By the time the 31-year-old Texan steps into the cage at Blue Cross Arena against top-15 ranked welterweight Vicente Luque on the UFC Rochester main card it will have been less than a week since he put pen to paper for the bout. Were it not for Neil Magny being forced to withdraw from his match with Luque due to a USADA violation, Krantz would be in Lousiana, not New York.
A longtime standout in the Legacy Fighting Alliance (Krantz has been with the promotion back when it was known as Legacy Fighting Championship), Krantz was actually preparing a couple of fighters from his gym for their upcoming fights and had no idea that the UFC was running a show that he would eventually become part of.
“I honestly didn’t even know there were fights going on this weekend,” Krantz told MMA Fighting. “I wasn’t paying attention to any of that. I had a couple of fighters underneath me that were fighting at a local tournament in Shreveport and I was actually helping getting them ready and trying to focus on cornering them and I was offered a great opportunity.
“My management asked me Monday if I could make 170 and I told them I could. Tuesday, they said they’d take the fight after I kind of hounded them for it.”
Not only is Krantz (24-10) taking the fight on extraordinarily short notice, this will also be his second fight in less than two months. He is coming off of a sensational knockout of Justin Patterson at LFA 63 and was supposed to be parlaying that into an appearance on the next season of .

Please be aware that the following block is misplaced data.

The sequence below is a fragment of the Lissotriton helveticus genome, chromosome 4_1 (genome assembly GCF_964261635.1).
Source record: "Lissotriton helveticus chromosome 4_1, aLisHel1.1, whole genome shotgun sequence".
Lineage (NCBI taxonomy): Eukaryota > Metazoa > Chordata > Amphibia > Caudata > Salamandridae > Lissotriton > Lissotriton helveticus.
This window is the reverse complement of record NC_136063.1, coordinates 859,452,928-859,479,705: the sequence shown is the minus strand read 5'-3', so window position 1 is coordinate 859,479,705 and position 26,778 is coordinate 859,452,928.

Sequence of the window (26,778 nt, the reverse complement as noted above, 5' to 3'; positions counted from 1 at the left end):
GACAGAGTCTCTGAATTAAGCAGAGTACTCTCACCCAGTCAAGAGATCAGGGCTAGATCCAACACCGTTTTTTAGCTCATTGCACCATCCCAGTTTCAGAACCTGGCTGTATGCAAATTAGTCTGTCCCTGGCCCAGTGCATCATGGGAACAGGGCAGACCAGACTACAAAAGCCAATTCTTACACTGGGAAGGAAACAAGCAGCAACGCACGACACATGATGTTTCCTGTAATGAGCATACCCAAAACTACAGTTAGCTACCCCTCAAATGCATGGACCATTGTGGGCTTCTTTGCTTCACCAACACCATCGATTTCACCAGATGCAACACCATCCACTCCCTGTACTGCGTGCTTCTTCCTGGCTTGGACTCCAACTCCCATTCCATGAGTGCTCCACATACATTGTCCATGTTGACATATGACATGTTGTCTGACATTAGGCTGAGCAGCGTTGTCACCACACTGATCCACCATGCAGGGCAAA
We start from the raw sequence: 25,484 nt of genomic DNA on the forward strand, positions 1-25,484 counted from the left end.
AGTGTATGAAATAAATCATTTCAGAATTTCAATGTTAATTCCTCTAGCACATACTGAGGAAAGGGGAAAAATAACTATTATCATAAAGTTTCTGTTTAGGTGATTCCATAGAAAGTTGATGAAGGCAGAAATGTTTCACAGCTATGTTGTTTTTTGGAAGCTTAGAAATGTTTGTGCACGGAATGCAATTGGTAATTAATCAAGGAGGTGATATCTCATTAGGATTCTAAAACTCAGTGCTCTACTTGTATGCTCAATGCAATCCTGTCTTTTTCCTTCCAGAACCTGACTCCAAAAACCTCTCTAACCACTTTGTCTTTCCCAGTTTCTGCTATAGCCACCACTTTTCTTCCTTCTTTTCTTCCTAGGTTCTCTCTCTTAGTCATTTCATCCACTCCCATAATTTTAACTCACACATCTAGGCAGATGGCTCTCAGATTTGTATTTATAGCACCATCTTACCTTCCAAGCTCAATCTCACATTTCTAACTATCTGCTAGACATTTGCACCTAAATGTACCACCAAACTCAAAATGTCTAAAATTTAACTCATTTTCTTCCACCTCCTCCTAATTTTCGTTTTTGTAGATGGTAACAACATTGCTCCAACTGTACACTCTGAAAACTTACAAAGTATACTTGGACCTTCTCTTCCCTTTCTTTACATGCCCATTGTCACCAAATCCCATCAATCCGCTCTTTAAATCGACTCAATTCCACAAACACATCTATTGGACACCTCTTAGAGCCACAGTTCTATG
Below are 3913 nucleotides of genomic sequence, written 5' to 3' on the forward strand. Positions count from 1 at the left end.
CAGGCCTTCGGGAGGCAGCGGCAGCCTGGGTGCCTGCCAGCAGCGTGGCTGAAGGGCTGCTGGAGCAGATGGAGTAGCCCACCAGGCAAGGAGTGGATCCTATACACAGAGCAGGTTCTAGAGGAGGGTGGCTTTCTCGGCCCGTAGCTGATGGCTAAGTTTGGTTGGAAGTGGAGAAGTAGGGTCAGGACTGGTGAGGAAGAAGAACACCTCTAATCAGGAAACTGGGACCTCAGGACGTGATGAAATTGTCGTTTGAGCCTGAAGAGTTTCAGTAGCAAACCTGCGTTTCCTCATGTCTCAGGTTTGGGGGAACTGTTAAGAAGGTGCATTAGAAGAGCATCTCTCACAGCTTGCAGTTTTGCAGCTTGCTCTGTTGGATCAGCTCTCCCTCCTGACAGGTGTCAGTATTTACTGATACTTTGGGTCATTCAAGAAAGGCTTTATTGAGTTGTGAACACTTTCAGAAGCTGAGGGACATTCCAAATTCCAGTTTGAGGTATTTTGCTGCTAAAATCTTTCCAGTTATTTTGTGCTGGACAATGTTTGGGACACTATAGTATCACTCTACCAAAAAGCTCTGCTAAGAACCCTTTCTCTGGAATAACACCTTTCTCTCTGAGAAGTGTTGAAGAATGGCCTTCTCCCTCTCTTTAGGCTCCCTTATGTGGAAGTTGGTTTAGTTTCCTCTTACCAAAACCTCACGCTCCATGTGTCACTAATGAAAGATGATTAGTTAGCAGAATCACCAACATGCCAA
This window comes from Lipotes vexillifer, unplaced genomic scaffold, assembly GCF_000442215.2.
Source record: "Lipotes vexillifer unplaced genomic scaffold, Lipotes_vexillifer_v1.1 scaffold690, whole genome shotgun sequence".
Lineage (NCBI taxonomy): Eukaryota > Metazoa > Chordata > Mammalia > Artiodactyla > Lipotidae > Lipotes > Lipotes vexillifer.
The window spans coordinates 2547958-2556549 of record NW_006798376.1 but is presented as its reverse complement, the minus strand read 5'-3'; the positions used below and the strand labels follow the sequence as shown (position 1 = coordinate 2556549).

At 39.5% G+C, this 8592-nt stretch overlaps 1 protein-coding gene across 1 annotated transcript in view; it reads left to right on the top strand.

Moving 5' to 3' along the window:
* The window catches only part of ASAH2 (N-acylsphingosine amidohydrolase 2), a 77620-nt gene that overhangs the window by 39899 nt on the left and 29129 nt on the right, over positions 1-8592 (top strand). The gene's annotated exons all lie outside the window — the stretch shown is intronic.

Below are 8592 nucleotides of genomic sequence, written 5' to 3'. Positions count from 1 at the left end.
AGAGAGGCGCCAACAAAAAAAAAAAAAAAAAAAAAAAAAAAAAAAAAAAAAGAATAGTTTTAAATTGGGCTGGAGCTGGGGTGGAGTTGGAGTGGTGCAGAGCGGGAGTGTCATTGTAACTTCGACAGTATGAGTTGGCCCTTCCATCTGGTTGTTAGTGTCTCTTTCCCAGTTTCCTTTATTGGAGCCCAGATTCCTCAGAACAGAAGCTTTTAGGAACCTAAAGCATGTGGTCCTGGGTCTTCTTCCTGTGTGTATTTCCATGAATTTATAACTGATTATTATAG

Instead, he’s skipping a few steps and taking his UFC destiny into his own hands.
The timing worked out well for Krantz, who admits that he’s not normally the type to stay in tip-top shape between fights. He says the win over Patterson motivated him, because usually he would balloon up to around 215 pounds between fights. Even then, he was quick to point out that he remains “fit, but not fat.”
Krantz estimates he was around 190 pounds at the start of this week and immediately tightened up his diet as soon as the call came to replace Magny. He wasn’t going to pass on this opportunity, not after nearly 11 years as a pro fighting to get to the next level. In his opinion, Krantz believes that it was difficult for him to get on the UFC’s radar because his experience made it difficult to find a place for him on the roster.
“Back when I first started fighting I was out of a small town,” Krantz said. “I was making big noise in my area, just not a big enough noise I would say to get their attention. And then once UFC started getting more mainstream and signing more folks, they started looking for younger fighters, fighters with not as much experience because it’s hard to match up somebody on a debut that’s got over 30 fights.”
This week, Krantz is doing the UFC matchmakers a favor by helping to keep Luque on the card. They might just get a Fight of the Night pairing out of it too, if Krantz and Luque’s respective histories are any indicator. The two have a combined 35 wins by knockout or submission, including all of Luque’s UFC victories.
“I think it’s a good matchup for me, especially on a short-notice call because I know what to expect,” Krantz said. “I’m practically fighting myself. I just need to go out there and do what I need to do, go out there and hit him hard, hit him first, put pressure on him, make him not want to be there. Once he feels the power and how strong I am in the clinch he’s definitely gonna be surprised.”
According to Krantz, he actually had a date and opponent lined up for the Contender Series. However, when asked if he considered sticking with that route to the UFC versus taking on a dangerous opponent like Luque with little time to prepare, Krantz didn’t think twice.
“It’s just one of those things where it’s better to take this fight, it just seemed better,” Krantz said. “I didn’t have a guarantee to make the UFC even if I just smoked a dude on the Contender Series. So this right here has got me in.
“I’m in. I’m here to stay. Now I’m here to wreck the welterweight division.”